A gradual awakening to an unblinkered understanding of the context – historical, social, economic of where she lives, this fragment opens a window onto the reality that is (again) erupting in horrific violence in Palestine Israel today, in the spring of 2021.
The text is the 5th section of the novella-length essaytale, “Home Archaeology”, originally published in full in Hebrew in the collection “Home Archaeology: Essay Tales” and re-rendered into English by the author. This piece will appear in print at a later time in a three-part series to be published by the author.
Abdulla Moaswes is originally from Jerusalem, Palestine. On a day such as this he presents a poem of remembrance against forgetting that returns to the days of his grandfather through a narration binding the dispossession and grief of one generation to another. The scholar and poet is inspired by Edward Said’s 1984 essay “Permission to Narrate” (published in The London Review of Books), where Said addresses the silencing and invisibilization that Palestinians faced in the international media while Zionists tirelessly propagated the myth of an Eden-like homeland—one that, according to them, was barren of inhabitants (conveniently made into ghosts) yet paradisiacal enough for an indefinite and still ongoing occupation. Beyond the need for an introduction, Abdulla’s poem speaks for itself, as his verses transit through time like remembrance transits through forgetting to keep memories alive, deep within the terrain of narration.
Earlier this week, a photograph was circulated on social media platforms (like Twitter and Facebook) showing a Kashmiri man marching with a Palestinian flag through the streets of Srinagar. Those who posted the photo did not give its author her proper credit nor indicate the source of such a powerful image, resulting in yet another case of copyright infringement and outright creative theft.
Inverse Journal got in touch with Zainab, the photographer of this iconic scene. Here she presents the photograph along with her account of how such image-making came about in line with the tradition of visual storytelling that speaks more profoundly than words perhaps could—especially on a sad occasion such as Nakba Day (Dhikra an-Nakba). Zainab’s photograph carries even greater symbolic meaning when considering that she produced it while documenting—by pure chance—the remains of an Al-Quds Day (Youm-e Quds) march in Kashmir that is carried out on the last Friday of Ramadan to show support for Palestine and its people and to protest Zionism.
As such, Zainab’s photograph situates two major commemorative days (Dhikra an-Nakba and Youm-e Quds) in one frame as she captures the heartfelt scene on the streets of Srinagar (Kashmir) to reflect the great sense of solidarity that Kashmiris feel towards Palestine and its dispossessed people. As can be observed, the image is taken with a mobile camera, and is raw in all aspects, much like the sentiment of solidarity that is felt around the world and especially in a place like Kashmir that knows sorrow and loss all too deeply.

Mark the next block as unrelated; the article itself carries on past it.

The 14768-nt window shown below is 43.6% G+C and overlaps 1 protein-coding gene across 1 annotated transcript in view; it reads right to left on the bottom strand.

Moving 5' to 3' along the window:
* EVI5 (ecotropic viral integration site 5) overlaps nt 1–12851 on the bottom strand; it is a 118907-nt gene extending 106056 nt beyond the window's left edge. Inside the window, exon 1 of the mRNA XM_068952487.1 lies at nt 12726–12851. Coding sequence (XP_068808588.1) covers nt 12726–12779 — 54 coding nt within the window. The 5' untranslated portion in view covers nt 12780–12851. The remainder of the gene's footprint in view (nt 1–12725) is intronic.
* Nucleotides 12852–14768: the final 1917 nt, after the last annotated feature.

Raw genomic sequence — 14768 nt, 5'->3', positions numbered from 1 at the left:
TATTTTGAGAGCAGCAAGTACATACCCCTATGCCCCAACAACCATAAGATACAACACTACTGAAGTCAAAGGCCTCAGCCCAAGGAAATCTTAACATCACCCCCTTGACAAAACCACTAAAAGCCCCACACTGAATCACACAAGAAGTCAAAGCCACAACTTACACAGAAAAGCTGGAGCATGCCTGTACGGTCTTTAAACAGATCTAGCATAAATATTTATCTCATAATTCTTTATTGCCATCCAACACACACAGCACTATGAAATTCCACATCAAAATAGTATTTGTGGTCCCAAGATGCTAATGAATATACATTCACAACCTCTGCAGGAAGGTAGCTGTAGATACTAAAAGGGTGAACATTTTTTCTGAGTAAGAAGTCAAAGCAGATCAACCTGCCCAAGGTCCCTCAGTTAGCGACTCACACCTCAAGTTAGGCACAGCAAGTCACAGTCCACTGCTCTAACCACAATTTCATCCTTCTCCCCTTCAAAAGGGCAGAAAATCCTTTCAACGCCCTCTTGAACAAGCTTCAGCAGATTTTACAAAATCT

Along with the her note, Inverse Journal has included relevant links to Zainab’s broader work.
On Frantz Fanon, Postcolonial and Middle Eastern Studies, and Palestine and Kashmir — Anthony Alessandrini in Conversation with Amrita Ghosh
Dr. Amrita Ghosh presents the transcript for an exclusive interview and conversation with Professor Anthony Alessandrini (City University of New York, USA) conducted on October 28, 2020, as a part of a MA course on Postcolonial theory that Dr. Ghosh taught during Fall 2020 as a visiting lecturer at Linnaeus University (LNU). The transcript is the result of an online conversation on Decolonization, Fanon, Middle Eastern Studies and multiple commentaries that include Professor Alessandrini’s views on Palestine and Kashmir. Inverse Journal has included a list of relevant links for those interested in engaging further with Professor Alessandrini’s work, research and academic writing.
In war-stricken Palestine, a woman prepares a meal for her family to break the fast in the month of Ramadan. A phone call by an Israeli soldier alerts her of the bombing of her building in 10 minutes. Coming to accept her family’s fate is the only way she has to make a stand for her life, with grim consequences. Synopsis by Sergio Salazar. The film is based on a ‘standard procedure’ that was ‘innovated’ and put into effect by the Israel Defense Forces (IDF) since 2008.
Young Kashmiri poet Zabirah Fazili returns with a timely ode to the perseverance of the Palestinian people at a difficult time made worse by an army of incursions. In expressing solidarity, her verses travel from the streets of Kashmir to the tear-gassed steps of a besieged mosque that has become a site of death, horror and injury in the holiest of months. The tenacity of these verses is a testament to the determination that characterizes two peoples, two lands and two struggles, with the poet seeing both as one.